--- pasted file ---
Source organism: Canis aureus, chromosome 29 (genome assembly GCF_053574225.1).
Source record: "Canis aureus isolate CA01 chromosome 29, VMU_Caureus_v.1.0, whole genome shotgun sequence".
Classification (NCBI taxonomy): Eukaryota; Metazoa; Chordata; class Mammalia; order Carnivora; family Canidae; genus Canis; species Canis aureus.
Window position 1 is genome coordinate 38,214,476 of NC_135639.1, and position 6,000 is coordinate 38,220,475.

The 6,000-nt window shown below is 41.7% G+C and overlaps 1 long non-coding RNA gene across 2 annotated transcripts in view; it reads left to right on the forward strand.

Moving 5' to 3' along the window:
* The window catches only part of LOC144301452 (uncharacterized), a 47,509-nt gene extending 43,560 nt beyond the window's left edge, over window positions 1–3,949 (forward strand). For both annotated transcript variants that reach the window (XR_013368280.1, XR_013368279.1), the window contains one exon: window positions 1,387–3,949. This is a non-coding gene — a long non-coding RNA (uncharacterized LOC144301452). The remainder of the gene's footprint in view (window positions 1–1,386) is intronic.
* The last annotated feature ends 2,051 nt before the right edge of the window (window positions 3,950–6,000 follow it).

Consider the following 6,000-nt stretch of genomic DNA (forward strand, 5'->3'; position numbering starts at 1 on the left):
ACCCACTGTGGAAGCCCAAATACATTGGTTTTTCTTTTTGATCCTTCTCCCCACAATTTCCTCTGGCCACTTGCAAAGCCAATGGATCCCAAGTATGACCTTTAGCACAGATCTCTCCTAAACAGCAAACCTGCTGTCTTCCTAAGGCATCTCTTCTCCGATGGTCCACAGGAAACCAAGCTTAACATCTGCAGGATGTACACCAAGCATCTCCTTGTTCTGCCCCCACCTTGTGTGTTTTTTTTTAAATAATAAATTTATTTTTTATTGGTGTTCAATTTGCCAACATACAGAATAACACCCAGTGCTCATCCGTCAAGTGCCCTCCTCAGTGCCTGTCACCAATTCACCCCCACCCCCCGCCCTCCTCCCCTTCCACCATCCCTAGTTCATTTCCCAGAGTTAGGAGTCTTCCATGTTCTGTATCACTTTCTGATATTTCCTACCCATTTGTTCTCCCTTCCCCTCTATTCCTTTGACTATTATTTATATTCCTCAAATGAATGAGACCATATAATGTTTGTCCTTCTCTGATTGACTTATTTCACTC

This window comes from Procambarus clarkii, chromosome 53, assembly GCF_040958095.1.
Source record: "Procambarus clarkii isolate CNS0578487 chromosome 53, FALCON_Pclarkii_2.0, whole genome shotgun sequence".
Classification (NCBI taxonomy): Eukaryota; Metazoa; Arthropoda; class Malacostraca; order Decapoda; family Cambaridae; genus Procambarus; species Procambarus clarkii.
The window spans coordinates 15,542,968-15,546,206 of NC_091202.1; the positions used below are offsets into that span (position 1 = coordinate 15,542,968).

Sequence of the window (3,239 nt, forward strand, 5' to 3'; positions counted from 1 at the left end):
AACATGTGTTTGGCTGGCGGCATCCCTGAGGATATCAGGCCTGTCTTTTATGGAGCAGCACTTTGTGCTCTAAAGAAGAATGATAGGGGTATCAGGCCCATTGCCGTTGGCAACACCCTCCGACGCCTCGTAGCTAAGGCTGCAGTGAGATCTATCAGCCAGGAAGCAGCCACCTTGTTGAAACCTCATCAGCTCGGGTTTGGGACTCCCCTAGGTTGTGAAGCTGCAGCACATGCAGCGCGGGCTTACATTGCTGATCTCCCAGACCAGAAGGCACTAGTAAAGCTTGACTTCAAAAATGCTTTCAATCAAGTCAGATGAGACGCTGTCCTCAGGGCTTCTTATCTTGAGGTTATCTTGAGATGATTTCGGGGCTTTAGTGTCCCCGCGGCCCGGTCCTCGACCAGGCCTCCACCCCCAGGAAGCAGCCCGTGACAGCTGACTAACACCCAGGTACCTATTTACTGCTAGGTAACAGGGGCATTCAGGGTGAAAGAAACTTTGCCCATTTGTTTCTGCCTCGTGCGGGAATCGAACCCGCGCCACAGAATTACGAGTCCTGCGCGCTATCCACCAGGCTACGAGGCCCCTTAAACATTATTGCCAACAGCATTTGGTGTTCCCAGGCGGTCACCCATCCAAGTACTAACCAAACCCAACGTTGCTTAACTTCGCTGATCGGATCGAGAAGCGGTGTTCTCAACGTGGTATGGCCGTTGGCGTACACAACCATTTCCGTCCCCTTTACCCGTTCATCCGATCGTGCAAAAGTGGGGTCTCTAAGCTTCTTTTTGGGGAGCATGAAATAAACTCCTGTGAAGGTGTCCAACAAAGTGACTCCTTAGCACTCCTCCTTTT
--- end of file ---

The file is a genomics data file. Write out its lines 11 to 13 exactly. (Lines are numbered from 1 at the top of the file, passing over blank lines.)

This window comes from Procambarus clarkii, chromosome 53, assembly GCF_040958095.1.
Source record: "Procambarus clarkii isolate CNS0578487 chromosome 53, FALCON_Pclarkii_2.0, whole genome shotgun sequence".
Classification (NCBI taxonomy): Eukaryota; Metazoa; Arthropoda; class Malacostraca; order Decapoda; family Cambaridae; genus Procambarus; species Procambarus clarkii.